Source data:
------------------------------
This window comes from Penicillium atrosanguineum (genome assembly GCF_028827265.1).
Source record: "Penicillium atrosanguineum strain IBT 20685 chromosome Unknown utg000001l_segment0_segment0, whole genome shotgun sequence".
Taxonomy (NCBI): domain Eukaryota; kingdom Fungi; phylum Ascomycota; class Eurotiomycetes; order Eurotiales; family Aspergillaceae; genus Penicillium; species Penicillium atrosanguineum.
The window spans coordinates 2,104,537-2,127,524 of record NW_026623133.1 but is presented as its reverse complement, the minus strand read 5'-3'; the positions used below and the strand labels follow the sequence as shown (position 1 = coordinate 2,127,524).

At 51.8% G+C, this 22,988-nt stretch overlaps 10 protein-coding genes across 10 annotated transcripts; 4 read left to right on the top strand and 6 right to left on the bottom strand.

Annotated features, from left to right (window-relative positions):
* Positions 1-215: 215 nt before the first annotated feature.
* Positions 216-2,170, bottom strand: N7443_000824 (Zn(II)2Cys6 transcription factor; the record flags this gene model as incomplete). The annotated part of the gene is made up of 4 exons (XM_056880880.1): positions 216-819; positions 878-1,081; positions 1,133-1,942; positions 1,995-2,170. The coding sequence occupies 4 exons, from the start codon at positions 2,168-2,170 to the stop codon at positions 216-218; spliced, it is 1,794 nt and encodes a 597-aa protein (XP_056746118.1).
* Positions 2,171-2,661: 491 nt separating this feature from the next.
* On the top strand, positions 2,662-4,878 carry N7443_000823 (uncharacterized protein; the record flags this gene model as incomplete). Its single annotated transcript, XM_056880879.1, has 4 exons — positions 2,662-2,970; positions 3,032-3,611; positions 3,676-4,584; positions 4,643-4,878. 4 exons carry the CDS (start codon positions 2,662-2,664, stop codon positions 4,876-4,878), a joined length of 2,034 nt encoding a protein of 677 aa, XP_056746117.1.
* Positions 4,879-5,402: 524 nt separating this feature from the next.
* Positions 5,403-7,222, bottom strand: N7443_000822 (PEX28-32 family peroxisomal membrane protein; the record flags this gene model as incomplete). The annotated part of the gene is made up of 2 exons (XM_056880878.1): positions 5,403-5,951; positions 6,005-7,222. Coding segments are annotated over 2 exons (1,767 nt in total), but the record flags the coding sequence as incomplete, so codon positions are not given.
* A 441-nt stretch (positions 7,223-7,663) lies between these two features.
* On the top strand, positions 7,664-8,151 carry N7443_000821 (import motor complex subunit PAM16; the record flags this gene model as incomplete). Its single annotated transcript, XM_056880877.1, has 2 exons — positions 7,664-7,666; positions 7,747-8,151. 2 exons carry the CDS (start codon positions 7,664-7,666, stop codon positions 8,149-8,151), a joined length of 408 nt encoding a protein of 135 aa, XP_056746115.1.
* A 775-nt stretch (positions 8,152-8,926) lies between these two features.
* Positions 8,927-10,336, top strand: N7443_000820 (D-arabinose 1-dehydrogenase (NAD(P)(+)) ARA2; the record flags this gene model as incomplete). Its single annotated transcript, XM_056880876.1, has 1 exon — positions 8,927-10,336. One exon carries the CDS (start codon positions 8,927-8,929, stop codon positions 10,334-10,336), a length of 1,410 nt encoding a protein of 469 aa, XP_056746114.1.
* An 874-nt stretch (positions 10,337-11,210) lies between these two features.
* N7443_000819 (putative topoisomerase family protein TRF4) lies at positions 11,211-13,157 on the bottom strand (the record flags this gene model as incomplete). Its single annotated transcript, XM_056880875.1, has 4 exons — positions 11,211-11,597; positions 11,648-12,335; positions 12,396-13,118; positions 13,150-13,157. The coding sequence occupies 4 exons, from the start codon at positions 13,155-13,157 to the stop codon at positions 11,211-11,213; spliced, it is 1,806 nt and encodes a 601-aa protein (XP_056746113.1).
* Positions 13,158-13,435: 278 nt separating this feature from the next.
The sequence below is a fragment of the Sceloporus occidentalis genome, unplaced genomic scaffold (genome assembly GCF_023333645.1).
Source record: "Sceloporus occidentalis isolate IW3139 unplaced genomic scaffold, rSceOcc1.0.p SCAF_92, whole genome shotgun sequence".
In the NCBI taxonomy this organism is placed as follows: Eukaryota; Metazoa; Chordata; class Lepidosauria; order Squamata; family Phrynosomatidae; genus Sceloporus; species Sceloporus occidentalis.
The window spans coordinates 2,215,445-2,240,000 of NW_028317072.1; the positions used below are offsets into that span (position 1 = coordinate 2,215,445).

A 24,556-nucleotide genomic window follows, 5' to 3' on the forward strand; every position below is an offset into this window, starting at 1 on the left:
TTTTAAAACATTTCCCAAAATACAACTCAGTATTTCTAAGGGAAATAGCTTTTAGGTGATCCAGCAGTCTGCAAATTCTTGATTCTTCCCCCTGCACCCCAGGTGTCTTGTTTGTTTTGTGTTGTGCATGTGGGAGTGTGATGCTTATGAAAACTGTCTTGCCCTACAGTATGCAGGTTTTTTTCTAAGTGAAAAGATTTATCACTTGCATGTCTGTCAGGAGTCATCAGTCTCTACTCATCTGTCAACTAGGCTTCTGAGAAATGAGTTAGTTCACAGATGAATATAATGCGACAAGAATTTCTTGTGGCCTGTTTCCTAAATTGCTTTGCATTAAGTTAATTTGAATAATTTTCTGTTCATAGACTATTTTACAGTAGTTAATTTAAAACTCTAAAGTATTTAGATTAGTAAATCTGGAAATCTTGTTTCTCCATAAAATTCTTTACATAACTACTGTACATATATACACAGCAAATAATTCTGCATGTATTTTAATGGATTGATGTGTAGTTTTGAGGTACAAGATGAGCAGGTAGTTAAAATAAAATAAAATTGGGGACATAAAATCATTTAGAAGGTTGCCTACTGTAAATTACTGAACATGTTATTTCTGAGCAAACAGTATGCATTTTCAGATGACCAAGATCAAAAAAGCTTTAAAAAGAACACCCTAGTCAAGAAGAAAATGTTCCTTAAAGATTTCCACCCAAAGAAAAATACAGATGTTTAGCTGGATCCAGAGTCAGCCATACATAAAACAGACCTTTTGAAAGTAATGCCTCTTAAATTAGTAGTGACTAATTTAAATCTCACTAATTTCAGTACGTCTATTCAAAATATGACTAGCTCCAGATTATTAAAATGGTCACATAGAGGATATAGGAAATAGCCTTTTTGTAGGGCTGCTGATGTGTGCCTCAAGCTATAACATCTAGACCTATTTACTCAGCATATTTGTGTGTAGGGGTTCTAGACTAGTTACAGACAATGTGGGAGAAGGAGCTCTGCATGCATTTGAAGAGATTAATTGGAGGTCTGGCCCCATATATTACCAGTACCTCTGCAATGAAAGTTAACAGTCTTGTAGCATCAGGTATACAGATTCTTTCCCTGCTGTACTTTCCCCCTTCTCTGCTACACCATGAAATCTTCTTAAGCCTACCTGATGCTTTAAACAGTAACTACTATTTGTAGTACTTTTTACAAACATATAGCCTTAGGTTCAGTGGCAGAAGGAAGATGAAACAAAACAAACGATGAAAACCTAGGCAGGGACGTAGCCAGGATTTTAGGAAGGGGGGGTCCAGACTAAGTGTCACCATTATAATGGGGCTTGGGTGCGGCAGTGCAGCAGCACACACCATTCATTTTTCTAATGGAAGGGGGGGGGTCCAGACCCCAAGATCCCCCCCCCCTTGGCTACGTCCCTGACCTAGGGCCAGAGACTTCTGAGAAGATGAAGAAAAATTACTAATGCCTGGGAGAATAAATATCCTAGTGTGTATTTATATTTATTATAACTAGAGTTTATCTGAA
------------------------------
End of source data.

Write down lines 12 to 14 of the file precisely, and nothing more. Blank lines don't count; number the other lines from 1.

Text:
* Positions 5,403-7,222, bottom strand: N7443_000822 (PEX28-32 family peroxisomal membrane protein; the record flags this gene model as incomplete). The annotated part of the gene is made up of 2 exons (XM_056880878.1): positions 5,403-5,951; positions 6,005-7,222. Coding segments are annotated over 2 exons (1,767 nt in total), but the record flags the coding sequence as incomplete, so codon positions are not given.
* A 441-nt stretch (positions 7,223-7,663) lies between these two features.
* On the top strand, positions 7,664-8,151 carry N7443_000821 (import motor complex subunit PAM16; the record flags this gene model as incomplete). Its single annotated transcript, XM_056880877.1, has 2 exons — positions 7,664-7,666; positions 7,747-8,151. 2 exons carry the CDS (start codon positions 7,664-7,666, stop codon positions 8,149-8,151), a joined length of 408 nt encoding a protein of 135 aa, XP_056746115.1.